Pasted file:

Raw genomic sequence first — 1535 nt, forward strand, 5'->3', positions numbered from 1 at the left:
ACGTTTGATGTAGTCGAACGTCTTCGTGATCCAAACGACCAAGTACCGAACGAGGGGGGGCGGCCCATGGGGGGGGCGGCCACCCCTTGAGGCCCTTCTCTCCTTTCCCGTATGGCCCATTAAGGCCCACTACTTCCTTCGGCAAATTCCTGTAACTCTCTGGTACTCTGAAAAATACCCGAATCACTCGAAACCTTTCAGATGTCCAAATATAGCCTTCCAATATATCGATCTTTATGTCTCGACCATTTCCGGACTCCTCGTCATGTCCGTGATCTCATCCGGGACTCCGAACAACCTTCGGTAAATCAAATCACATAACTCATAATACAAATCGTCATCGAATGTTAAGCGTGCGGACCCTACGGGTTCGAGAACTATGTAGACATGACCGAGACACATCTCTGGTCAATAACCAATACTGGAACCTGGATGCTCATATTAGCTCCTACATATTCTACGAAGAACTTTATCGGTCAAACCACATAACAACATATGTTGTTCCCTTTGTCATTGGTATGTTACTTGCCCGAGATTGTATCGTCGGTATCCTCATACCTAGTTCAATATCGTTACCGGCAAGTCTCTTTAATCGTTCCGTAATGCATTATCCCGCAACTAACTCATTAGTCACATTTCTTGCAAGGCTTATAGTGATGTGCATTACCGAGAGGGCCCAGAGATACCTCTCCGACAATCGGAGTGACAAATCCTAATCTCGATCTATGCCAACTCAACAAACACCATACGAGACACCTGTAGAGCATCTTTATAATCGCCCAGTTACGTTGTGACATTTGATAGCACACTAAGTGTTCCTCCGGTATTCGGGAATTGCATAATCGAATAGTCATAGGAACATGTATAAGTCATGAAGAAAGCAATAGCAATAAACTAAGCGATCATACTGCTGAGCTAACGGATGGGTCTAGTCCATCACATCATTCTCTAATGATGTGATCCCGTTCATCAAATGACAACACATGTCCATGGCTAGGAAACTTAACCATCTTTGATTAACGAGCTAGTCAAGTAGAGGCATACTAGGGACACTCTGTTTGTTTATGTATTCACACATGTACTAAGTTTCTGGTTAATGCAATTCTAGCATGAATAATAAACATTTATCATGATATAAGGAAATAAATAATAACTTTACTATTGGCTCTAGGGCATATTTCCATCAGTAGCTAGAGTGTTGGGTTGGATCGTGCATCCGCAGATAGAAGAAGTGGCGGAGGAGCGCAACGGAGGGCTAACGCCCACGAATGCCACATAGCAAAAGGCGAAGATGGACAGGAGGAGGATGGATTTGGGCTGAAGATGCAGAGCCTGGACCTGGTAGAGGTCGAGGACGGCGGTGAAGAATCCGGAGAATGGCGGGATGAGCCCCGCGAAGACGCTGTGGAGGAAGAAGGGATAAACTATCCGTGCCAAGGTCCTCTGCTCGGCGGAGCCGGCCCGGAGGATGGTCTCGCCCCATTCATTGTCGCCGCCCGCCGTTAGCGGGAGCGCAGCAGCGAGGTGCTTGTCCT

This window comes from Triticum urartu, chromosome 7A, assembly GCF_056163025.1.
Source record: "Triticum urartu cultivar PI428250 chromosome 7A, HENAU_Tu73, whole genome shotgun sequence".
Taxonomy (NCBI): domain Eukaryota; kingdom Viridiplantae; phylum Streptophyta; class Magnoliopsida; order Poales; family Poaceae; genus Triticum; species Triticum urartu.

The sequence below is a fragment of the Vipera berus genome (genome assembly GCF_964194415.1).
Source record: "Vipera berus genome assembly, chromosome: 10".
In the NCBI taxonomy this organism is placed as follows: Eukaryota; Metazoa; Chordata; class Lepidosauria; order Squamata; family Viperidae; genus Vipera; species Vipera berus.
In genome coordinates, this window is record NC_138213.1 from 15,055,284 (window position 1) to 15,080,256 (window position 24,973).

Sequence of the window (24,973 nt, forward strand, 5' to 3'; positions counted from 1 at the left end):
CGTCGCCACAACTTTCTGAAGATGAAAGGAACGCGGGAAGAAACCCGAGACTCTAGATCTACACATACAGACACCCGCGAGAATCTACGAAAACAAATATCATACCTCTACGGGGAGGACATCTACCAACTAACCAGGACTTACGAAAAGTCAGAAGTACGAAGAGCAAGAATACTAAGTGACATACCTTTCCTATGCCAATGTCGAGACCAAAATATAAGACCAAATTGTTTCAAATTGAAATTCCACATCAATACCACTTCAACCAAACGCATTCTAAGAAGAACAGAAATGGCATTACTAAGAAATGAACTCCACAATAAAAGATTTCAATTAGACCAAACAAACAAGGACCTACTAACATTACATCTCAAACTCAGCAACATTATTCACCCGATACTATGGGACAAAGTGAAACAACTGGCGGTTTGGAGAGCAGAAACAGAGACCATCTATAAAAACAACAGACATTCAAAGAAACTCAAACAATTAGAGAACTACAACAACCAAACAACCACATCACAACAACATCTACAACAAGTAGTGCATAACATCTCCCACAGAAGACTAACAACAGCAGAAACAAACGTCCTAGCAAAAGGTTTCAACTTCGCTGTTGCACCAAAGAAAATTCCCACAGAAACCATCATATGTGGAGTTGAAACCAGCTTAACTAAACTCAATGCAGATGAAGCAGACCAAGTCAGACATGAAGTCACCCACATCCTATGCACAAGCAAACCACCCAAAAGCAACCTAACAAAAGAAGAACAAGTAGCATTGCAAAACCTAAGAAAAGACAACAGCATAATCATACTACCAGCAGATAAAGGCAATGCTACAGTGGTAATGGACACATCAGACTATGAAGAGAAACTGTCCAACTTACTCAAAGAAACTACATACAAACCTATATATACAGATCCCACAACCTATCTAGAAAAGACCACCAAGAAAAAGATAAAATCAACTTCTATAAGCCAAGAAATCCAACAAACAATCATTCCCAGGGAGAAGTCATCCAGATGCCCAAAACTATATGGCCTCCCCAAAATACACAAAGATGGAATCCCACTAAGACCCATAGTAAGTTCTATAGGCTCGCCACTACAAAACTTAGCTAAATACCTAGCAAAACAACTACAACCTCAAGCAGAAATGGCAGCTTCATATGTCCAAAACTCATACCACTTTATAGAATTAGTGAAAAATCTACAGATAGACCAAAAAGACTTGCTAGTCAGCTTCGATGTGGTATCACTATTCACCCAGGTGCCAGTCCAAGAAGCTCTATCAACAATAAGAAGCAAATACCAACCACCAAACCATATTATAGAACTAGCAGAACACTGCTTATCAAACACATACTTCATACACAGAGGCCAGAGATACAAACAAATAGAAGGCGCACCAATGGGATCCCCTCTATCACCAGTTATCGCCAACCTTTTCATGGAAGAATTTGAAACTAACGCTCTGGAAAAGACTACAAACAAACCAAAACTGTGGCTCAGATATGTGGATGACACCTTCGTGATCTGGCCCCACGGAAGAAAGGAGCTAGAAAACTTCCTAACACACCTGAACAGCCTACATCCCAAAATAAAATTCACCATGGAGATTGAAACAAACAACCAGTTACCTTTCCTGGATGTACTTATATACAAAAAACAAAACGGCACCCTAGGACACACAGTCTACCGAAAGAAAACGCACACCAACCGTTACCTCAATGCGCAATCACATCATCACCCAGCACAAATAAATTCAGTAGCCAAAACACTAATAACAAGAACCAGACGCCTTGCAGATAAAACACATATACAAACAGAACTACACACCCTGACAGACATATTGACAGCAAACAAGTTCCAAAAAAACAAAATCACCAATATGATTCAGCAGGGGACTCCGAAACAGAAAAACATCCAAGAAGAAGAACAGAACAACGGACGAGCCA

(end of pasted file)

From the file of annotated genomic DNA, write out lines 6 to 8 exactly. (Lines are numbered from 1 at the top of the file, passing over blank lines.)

The sequence below is a fragment of the Vipera berus genome (genome assembly GCF_964194415.1).
Source record: "Vipera berus genome assembly, chromosome: 10".
In the NCBI taxonomy this organism is placed as follows: Eukaryota; Metazoa; Chordata; class Lepidosauria; order Squamata; family Viperidae; genus Vipera; species Vipera berus.